Docket No. 994
Decided: Wednesday, November 15th, 1893
Opinion: 7 Wash. 267 (1893)
Court: Dunbar1 Court (1893-1894)
Note: We post only slip opinion(s) as published at the time of the decision. Please consult Washington Reports printed volumes for the opinion(s) in their final form. Undetermined votes indicate that the opinion(s) have not been evaluated yet.
LONG v. BILLINGS, 7 Wash. 267; 34 P. 936 (1893).
SUPREME COURT OF WASHINGTON
November 15, 1893, Decided Appeal from Superior Court, Thurston County.
Court: Judgment affirmed.
Counsel: George W. Tyler, for appellant. Skillman & Agnew, and Robinson & Linn, for respondents.
Judge(s) STILES, J. DUNBAR, C. J., and SCOTT and ANDERS, JJ., concur. HOYT, J., concurring.
Opinion By: STILES The opinion of the court was delivered by STILES, J.--An application to a court for the designation of a way of necessity, as a common law right, would be an equitable proceeding, and on an appeal in such a case, taken in April, 1893, the entire record must have been brought up, as in other equity cases. But the matter before us is not such an application, but rather a special proceeding to appropriate a "private way of necessity" as the term is used in the constitution; in other words, it is a condemnation proceeding. In such cases no more of the record need be brought up than in ordinary civil actions. Code Proc., § 1423. In this case there was no necessity for a bill of exceptions to be settled and signed. The only error assigned was upon the judgment of dismissal. The decision of the superior court was substantially the sustaining of a demurrer to the complaint, which was made apparent upon the record, and no exception was necessary. Code Proc., § 398. Moreover, an exception was noted and signed by the judge, being made a part of the order of dismissal.
The respondents' motion to dismiss must, therefore, be denied.
Appellant procured a lease of five acres of land, to be used as a stone quarry. This land lay along the south side of a sixty-acre tract of land belonging to a third party, through which ran the track of the Northern Pacific Railroad Company, several hundred feet away. Appellant alleged that after he received his lease he entered into negotiations with the owner of this latter tract for a way over it to the railroad track, and had been orally promised a right-of-way, when the respondents, one of whom was his lessor, interfered, and purchased the entire sixty-acre tract and refused him a crossing upon any terms. The allegations show the practical necessity for a way across the particular tract of land. The right to a way of necessity arose at common law when the owner sold land to another which was cut off from necessary access to a highway, by other land at the time owned by the grantor. In such a case the purchaser's right was to have a way designated without any compensation to the owner. But when the purchaser found himself thus cut off by lands not the property of his grantor, his remedy was by means of a public road only; and this public road could be opened only through the proper authorities having such matters within their jurisdiction, through condemnation proceedings, since private lands could not be taken for merely private purposes. In our constitution, however, there is authority for the taking of lands for "private ways of necessity" (art. 1, § 16), and it is of this authority that appellant sought to take advantage. This authority is contained in a section which is wholly devoted to prohibitions against the invasion of private rights of property, and can be regarded in no higher light than as a permission to the legislature to provide for the taking of private lands for these merely private roads. It is not a self-executing provision which operates to confer the right to have such a way laid out, upon any person. Before any such right can arise, the legislature must define what are to be "private ways of necessity," authorize persons to apply for them, and prescribe the method by which the necessary land is to be taken. Tacoma v. State, 4 Wash. 64 (29 P. 847). The court below having disposed of the case in accordance with the views here expressed, the judgment is affirmed.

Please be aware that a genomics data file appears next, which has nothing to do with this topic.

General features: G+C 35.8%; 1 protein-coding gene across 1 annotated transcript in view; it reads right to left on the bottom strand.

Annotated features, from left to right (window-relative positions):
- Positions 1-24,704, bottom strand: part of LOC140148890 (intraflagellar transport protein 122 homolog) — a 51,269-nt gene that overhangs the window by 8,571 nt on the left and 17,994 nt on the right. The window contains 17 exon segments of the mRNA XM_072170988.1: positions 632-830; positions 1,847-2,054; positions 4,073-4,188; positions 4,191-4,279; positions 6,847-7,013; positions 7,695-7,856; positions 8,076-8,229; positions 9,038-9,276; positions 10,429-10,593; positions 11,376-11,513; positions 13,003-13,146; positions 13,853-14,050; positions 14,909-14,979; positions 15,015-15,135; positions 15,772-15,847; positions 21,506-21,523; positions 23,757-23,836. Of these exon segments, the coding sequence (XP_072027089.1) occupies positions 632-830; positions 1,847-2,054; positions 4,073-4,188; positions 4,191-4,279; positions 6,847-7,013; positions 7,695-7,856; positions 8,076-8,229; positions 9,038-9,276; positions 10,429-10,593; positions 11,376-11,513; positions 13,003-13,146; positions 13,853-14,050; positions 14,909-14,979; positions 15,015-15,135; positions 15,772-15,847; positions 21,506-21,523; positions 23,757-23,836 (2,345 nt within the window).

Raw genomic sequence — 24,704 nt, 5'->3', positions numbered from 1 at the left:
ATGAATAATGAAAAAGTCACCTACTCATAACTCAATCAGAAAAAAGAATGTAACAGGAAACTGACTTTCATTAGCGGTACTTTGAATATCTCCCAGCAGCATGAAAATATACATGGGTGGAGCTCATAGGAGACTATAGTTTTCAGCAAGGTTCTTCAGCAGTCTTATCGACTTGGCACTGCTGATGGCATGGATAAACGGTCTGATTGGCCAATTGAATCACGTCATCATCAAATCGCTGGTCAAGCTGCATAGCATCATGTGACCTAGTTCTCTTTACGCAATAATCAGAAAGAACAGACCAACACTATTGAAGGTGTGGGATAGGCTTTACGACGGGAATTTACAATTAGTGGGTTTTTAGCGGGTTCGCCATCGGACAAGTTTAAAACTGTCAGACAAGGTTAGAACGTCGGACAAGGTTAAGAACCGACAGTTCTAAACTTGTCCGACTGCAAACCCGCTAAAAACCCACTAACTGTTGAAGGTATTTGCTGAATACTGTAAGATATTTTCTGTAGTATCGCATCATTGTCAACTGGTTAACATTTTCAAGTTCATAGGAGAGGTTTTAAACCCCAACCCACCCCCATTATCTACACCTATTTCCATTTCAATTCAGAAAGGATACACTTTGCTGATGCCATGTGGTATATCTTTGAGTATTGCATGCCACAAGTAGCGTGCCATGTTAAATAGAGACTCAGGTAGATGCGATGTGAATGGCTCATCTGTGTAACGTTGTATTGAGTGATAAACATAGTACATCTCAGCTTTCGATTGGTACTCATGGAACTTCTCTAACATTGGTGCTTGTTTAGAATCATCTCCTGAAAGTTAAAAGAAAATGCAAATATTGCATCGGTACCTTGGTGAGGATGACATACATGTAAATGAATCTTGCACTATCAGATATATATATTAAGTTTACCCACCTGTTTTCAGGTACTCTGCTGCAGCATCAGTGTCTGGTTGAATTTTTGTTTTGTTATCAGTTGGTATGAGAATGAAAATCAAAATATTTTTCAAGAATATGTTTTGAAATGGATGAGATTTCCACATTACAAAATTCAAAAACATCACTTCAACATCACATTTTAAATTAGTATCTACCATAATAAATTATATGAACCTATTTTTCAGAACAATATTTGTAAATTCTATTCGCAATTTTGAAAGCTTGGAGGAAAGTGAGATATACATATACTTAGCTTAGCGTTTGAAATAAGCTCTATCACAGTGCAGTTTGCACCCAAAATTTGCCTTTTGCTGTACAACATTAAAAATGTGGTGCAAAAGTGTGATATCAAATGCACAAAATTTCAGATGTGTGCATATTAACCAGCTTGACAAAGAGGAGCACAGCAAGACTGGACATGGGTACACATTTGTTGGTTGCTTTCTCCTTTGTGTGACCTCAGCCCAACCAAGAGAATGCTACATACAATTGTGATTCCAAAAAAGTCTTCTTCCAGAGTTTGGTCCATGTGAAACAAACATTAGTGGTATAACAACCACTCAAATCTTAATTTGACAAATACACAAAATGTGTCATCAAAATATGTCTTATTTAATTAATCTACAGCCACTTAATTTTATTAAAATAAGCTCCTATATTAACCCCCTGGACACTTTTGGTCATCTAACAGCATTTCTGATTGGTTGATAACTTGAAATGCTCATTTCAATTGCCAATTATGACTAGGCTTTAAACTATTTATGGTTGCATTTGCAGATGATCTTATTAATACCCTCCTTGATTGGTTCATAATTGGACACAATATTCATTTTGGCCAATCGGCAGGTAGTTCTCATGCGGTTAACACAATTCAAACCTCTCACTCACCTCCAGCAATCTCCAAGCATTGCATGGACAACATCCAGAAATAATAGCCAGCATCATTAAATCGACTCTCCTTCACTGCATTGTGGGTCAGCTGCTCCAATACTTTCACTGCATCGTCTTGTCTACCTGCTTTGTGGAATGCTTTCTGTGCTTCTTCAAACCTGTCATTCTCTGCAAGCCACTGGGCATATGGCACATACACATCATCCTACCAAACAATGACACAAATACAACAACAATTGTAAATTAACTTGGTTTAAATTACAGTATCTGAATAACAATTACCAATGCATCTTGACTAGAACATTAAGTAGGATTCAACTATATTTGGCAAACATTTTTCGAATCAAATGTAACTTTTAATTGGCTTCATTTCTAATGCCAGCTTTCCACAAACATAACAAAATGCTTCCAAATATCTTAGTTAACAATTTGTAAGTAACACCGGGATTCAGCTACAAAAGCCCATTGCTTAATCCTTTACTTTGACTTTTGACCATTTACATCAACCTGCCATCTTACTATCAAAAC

DUNBAR, C. J., and SCOTT and ANDERS, JJ., concur.
HOYT, J.--I concur in the result.